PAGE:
What is to be done? Sarrazin's prescription is a bitter medicine indeed. Of course greater assimilation is necessary, including language courses and a ban on head scarves and other symbols of female oppression. And yet, “the only reasonable course of action can be to put a general halt to further immigration from the Middle East and Africa. This will, of course, require countering the high and growing immigration pressure with all due energy.”
The German press has been publishing excerpts from the book for the past week and it has also interviewed Sarrazin himself, whose spoken statements only increase the frenzy. In a major interview for the Berliner Morgenpost on Sunday, Sarrazin stated glibly that “all Jews share a certain gene. Basques have certain genes that distinguish them from others.” Sarrazin’s critics from the left gleefully compare passages from Sarrazin’s book with strangely similar statements in Hitler’s Mein Kampf, particularly the Führer's infamous chapter on “Volk and Race.” But Sarrazin’s protests that “I am not a racist. When you read my book, you will know that I have traced the integration problems of Muslim immigrants in Europe to their Islamic cultural background.”
Berlin's popular annual Carneval of Cultures
What's the point if Muslim women can only watch
from their apartment windows?
Sarrazin himself has noted the irony in his position and his personal biography: His own family is descended from French Huguenot immigrants from Lyons. The name “Sarrazin,” a common one in southern France, in turn derives from the Saracens, Muslim Arab pirates who terrorized the Mediterranean in the Middle Ages. “As a young man, with a black mustache and thick hair, wearing a parka and jeans, I looked more Turkish than many Turks," he says. "I wouldn’t have stood out in [Berlin’s largely Turkish neighborhood of] Kreuzberg.”
The political and journalist reaction has been fierce, similar to that shown to Richard Herrnstein's and Charles Murray's comparable The Bell Curve in 1994. Chancellor Merkel is said to be outraged at Sarrazin’s provocation. SPD leader Sigmar Gabriel is pressing Sarrazin to resign from the SPD, whereas other forces are trying to get him fired from the board of the Deutsche Bank. The head of the German Central Council of Jews has sarcastically told him to go and join the neo-Nazi National Democratic Party (NPD). Frankfurter Allgemeine Zeitung columnist Frank Schirrmacher calls Sarrazin “the ghost writer of a frightened society.” The Mannheimer Morgen calls him "an intellectual arsonist." Azize and Gabriele Gün Tank, who are both integration officers in Berlin, have filed charges against him for “incitement of the people” and call him “a threat to democracy.” In the meantime, far-right politicians are eager to welcome him into their ranks. The anti-Islam “Pro Deutschland” organization, which runs candidates in the state of North Rhine Westphalia, has already offered him the chairmanship of their party.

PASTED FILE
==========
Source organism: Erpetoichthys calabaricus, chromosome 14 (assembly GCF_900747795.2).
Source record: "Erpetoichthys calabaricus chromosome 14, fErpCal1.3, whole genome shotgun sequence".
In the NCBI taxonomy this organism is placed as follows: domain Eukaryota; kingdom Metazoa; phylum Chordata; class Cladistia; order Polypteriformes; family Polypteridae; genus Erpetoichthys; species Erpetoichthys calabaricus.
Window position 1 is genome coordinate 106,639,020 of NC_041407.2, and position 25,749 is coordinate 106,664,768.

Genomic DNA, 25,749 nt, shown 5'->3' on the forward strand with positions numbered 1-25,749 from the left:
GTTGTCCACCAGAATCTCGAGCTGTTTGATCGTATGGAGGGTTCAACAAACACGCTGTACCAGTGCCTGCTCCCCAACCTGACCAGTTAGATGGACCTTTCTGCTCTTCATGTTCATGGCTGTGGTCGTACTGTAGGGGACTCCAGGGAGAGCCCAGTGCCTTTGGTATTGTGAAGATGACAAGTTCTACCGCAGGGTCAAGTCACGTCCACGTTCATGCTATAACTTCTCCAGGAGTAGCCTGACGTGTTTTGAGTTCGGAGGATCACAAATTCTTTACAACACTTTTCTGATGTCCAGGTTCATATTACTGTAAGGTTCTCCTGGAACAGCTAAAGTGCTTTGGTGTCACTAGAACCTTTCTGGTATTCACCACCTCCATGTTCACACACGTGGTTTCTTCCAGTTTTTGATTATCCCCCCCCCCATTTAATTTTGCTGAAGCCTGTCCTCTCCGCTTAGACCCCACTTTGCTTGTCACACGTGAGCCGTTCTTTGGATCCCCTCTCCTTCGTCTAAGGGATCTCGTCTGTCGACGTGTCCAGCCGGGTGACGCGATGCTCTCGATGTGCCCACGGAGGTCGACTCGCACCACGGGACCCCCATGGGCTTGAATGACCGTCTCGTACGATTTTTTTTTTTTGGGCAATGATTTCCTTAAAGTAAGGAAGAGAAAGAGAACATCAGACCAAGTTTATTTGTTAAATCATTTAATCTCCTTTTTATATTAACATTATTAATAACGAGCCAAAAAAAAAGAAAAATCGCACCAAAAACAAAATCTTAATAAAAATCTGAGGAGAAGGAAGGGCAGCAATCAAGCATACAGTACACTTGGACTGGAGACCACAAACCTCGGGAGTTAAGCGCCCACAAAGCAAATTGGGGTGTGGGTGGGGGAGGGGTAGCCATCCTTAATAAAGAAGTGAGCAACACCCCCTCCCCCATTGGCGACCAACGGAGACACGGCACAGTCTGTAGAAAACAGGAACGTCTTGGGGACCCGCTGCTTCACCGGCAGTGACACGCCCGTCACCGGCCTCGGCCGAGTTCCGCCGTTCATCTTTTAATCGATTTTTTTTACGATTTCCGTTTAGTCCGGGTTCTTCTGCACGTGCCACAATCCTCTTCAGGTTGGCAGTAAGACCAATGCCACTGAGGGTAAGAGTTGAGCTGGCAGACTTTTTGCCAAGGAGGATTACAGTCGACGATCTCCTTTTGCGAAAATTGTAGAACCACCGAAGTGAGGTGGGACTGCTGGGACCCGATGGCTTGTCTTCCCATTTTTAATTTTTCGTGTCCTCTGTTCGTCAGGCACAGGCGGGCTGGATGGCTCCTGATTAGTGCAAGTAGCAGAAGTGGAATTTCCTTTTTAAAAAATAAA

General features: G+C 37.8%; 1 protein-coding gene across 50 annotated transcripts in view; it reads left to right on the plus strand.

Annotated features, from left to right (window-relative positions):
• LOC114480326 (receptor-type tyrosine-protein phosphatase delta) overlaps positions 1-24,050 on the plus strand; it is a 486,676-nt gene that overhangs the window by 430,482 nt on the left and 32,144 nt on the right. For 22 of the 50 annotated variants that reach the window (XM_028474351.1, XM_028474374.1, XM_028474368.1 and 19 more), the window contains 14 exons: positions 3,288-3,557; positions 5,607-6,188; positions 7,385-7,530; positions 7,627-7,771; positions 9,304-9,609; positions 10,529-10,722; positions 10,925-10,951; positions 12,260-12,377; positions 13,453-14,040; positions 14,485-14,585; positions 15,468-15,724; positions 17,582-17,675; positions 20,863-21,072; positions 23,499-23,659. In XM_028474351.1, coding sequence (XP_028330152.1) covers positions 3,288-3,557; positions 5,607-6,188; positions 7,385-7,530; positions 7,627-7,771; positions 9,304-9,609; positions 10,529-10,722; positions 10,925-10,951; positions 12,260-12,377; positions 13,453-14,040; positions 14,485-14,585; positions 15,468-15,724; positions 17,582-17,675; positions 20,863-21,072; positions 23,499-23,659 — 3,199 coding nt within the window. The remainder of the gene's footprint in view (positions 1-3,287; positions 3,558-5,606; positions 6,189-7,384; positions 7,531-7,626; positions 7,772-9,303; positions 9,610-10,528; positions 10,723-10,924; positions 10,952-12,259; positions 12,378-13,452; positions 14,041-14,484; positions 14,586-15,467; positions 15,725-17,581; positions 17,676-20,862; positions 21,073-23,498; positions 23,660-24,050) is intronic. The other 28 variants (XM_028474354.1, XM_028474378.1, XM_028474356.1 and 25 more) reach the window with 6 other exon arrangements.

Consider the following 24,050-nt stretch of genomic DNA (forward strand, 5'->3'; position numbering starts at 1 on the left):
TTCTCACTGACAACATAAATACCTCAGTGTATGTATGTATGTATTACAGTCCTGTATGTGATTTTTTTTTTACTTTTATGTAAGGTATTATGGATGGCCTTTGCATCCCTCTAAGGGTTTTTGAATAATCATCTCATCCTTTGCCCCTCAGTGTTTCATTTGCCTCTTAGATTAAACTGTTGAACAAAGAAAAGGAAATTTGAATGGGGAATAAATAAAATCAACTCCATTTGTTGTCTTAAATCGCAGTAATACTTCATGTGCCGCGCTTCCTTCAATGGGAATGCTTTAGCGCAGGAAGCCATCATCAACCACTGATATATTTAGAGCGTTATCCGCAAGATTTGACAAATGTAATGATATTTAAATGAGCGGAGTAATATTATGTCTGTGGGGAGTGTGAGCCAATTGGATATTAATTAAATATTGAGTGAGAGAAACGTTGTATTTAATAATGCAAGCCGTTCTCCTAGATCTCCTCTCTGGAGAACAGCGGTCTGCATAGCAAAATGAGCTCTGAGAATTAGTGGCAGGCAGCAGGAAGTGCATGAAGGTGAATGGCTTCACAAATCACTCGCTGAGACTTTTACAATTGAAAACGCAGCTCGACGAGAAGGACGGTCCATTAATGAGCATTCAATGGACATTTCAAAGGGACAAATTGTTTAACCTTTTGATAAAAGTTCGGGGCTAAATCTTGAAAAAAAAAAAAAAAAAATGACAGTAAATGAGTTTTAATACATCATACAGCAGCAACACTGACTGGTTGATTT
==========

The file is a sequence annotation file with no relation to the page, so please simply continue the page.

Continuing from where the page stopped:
Not a man to mince words
But the popular reaction has been remarkably positive. Just listen to any talk radio show, look at online message boards, or check out the readers’ responses on Amazon Books (42 people gave it 5 stars and only 10 gave it 1 star). Sarrazin, we learn, is “a man who tells unpopular truths,” “whom politicians fear because they want to win the next election.” Sarrazin “tells it like it is.” In short, he says what most people already think.
Sarrazin’s book fits into a recent pattern of hardening attitudes towards Muslim immigrants who fail to assimilate. The Scandinavian comic controversy, the burka ban in several European countries, the minaret ban in Switzerland, construction bans on various mosque projects across the continent, and a range of new books and initiatives are all evidence of a profound shift in opinion. In fact, the content of Sarrazin’s book is in no way original. What is unusual about it, however, is the depth and precision of its research and the respectability of its elitist author – who in his attitude and demeanor bears more than a superficial resemblance to Hjalmar Schacht, the respectable, progressive star economist who eventually joined Hitler’s Nazi government and helped transform the Third Reich into an economic and military power house. Ever since 1945, the far right has been kept away from power by its vulgarity more than anything else. An image makeover could change that.
"A fanatical bureaucrat" and "Mr. Respectability":
Reichsbank president and Nazi finance
minister Hjalmar Schacht (1877-1970)
(Source: Wiki Commons)
No, Sarrazin is no Nazi, although he and those who identify with him share the potential to develop into one of the classic definitions of a Nazi: a fanatical bureaucrat with a sense of mission. Because skinheads and storm troopers are not particularly dangerous in themselves. They are tools of those in power. It is nationalists equipped with power and brains who make an authoritarian order possible.
Am I exaggerating the potential threat emanating from Sarrazin’s book? Yes, I probably am. But history is a funny thing: you never know what will be considered important later on. And yet, it could be – it could just possibly be – that today, August 30, 2010, will at some far future date be remembered as the day when the European far right became respectable once more.